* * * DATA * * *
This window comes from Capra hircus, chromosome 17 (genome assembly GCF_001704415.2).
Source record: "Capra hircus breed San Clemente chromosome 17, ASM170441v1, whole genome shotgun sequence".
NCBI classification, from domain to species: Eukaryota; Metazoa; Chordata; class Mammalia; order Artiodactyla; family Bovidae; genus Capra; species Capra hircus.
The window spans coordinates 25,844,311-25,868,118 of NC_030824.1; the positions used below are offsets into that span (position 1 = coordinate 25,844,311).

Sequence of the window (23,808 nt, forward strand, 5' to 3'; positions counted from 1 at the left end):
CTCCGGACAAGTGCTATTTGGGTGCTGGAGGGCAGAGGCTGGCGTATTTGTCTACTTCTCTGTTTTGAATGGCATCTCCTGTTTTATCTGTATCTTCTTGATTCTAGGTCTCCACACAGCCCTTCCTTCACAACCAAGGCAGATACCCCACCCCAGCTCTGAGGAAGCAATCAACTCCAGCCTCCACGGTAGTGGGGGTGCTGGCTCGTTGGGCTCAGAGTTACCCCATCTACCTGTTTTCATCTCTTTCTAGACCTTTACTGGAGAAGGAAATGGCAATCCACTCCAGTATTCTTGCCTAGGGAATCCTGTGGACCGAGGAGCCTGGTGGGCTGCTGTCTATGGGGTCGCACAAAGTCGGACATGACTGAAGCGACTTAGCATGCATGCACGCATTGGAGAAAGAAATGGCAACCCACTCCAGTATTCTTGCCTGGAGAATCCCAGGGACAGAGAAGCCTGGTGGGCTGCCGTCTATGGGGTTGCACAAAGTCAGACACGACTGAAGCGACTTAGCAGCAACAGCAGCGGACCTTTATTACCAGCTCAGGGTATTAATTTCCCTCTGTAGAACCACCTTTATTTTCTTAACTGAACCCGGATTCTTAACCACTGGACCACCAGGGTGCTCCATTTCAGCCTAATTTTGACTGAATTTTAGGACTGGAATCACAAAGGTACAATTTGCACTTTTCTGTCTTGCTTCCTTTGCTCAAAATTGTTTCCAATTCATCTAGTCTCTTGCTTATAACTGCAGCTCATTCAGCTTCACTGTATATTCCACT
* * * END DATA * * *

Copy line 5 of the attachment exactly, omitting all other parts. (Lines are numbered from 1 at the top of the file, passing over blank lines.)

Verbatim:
Sequence of the window (23,808 nt, forward strand, 5' to 3'; positions counted from 1 at the left end):